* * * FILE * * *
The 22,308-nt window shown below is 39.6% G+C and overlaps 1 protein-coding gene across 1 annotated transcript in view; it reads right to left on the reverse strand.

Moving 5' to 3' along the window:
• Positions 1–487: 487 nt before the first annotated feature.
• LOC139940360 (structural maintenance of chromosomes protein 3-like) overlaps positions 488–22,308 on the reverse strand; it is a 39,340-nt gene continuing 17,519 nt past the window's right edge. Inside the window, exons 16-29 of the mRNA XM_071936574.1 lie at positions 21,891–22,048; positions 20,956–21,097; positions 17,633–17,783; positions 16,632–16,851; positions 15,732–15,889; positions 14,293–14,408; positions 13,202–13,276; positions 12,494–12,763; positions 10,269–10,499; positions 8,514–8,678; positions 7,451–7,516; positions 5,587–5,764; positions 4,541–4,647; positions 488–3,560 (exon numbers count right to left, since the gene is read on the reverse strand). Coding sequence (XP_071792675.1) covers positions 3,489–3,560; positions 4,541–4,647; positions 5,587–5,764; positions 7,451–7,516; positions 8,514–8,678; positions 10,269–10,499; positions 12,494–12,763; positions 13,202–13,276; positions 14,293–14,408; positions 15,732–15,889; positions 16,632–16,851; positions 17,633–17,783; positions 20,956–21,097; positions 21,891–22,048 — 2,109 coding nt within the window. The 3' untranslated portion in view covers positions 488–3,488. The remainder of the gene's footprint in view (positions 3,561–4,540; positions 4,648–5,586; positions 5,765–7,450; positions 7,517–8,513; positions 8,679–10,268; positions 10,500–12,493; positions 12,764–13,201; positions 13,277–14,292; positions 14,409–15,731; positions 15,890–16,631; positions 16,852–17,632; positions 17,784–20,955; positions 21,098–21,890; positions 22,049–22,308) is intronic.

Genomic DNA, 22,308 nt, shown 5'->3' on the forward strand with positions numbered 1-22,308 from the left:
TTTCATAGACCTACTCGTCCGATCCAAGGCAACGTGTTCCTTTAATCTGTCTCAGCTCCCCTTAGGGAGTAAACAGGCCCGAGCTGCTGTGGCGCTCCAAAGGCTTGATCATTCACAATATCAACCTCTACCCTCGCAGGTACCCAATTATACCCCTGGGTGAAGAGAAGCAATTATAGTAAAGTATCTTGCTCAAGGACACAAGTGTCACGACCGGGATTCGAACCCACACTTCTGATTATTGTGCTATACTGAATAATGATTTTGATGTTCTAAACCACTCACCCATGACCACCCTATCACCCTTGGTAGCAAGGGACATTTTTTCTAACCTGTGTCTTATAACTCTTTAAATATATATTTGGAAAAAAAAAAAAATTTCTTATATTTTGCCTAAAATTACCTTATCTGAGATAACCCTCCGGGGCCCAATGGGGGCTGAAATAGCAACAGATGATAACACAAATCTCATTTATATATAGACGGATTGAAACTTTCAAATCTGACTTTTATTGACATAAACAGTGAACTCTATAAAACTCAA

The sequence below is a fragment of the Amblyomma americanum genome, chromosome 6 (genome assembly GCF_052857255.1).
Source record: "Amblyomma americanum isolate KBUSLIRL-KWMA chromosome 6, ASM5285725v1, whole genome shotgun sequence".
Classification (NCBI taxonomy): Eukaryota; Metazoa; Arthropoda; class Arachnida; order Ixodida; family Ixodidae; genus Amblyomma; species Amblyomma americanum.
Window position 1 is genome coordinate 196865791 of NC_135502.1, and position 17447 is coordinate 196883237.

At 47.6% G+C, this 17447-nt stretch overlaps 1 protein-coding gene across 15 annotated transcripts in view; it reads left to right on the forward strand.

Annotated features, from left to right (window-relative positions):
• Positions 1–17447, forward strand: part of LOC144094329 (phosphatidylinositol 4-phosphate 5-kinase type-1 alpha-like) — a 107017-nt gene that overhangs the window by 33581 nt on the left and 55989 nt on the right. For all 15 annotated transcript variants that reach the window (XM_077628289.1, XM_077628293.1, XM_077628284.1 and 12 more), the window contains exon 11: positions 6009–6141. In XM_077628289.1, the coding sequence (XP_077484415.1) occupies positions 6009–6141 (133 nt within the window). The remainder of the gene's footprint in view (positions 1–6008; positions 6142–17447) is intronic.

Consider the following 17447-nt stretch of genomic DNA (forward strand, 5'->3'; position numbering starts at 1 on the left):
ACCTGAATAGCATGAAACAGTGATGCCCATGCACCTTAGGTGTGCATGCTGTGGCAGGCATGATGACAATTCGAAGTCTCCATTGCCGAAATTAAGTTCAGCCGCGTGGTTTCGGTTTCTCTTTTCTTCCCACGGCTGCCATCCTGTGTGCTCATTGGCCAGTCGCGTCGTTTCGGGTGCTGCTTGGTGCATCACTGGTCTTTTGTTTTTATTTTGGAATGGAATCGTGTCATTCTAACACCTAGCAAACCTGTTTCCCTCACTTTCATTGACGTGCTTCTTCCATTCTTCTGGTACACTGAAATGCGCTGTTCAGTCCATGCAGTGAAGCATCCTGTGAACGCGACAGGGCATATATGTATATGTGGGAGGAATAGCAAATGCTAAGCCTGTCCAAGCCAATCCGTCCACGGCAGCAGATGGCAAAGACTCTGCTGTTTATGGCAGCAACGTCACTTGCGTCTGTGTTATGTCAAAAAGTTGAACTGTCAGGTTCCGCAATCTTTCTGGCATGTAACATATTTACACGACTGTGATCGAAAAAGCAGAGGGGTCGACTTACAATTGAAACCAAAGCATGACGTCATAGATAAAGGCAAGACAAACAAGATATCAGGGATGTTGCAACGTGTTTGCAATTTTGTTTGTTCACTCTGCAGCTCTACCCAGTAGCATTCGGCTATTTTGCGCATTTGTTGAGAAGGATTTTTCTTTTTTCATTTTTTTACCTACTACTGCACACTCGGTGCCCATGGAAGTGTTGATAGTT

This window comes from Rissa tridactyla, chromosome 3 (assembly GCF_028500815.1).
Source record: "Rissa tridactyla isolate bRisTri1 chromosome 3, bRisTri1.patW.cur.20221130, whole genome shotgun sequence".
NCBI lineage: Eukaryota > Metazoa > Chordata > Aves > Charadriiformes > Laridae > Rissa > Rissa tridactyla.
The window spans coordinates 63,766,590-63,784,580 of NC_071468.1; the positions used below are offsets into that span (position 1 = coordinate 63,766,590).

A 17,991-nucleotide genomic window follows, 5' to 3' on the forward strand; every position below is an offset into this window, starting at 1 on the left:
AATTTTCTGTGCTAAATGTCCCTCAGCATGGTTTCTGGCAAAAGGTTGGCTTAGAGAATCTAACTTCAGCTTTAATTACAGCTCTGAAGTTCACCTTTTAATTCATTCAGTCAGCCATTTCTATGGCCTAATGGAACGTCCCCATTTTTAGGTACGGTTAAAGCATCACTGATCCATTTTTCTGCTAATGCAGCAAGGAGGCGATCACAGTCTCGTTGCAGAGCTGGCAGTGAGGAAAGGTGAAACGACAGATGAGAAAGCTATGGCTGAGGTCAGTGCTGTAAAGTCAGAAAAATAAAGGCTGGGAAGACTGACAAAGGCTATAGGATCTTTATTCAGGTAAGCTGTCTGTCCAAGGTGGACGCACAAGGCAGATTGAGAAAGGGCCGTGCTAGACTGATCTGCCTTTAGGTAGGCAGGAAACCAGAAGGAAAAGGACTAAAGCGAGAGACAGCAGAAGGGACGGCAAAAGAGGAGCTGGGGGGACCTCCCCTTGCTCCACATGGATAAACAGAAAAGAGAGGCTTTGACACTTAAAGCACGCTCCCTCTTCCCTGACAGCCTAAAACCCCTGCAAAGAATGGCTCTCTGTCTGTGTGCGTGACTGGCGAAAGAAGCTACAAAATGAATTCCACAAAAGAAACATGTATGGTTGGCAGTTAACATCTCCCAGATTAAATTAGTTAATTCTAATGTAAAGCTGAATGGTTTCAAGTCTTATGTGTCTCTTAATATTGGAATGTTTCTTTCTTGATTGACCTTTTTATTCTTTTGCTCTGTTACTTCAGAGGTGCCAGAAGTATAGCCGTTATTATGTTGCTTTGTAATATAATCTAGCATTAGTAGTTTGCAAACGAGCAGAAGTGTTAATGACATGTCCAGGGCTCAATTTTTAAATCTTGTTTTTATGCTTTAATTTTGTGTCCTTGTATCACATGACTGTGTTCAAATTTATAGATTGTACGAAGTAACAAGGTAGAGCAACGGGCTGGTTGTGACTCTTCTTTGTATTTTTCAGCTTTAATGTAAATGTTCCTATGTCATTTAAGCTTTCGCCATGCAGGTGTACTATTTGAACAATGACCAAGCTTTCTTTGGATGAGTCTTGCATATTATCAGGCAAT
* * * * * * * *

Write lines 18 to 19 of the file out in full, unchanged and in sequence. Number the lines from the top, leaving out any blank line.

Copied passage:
NCBI lineage: Eukaryota > Metazoa > Chordata > Aves > Charadriiformes > Laridae > Rissa > Rissa tridactyla.
The window spans coordinates 63,766,590-63,784,580 of NC_071468.1; the positions used below are offsets into that span (position 1 = coordinate 63,766,590).